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Editorial: Silence is golden
Posted by editor

How one song fills a vacuum

Wednesday 14
January 2004 @ 8:20
– GMT

By George Matlock, editor

Elton’s written the most famous song, Candle In the Wind, but not the most controversial, it seems. Simplicity is perhaps all that is required for a song and all the fancy gizmos that sound great on new surround sound recordings are expendable.

A classicial “composition” is to be broadcast on digital TV BBC 3. For perhaps obvious reasons, it is not being played on radio – there might not be much there!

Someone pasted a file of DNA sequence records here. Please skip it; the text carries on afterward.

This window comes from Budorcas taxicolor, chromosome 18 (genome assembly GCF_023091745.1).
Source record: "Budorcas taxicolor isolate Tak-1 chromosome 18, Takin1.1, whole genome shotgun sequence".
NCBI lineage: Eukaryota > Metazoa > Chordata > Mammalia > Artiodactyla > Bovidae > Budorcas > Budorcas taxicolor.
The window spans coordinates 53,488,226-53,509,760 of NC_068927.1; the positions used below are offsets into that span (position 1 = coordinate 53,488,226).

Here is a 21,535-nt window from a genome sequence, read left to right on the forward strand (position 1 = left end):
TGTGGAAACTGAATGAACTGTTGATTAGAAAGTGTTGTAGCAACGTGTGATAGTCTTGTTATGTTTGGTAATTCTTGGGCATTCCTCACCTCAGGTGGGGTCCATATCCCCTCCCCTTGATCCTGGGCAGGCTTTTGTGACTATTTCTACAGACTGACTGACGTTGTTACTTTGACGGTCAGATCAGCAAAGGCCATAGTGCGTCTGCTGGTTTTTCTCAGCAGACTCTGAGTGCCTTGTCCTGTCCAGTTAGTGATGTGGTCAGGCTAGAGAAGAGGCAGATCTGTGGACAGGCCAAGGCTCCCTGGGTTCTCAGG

The song, called 4’33 and “written” by John Gage in 1952, features four minutes and 33 seconds of – silence.

The BBC has promised to switch off an emergency feature which normally fills in during moments of cut-outs, when it is “performed” at London’s Barbican for the Composer Weekend. The broadcast will be on January 16, 2004.

Elton and many other artists are familiar with how much of a wild buzz U.S. audiences get in a concert hall. Well, picture this: a recent rendition of the tune in New York had the wild crowd exactly that – wild with anger, howling disapproval. Ouch!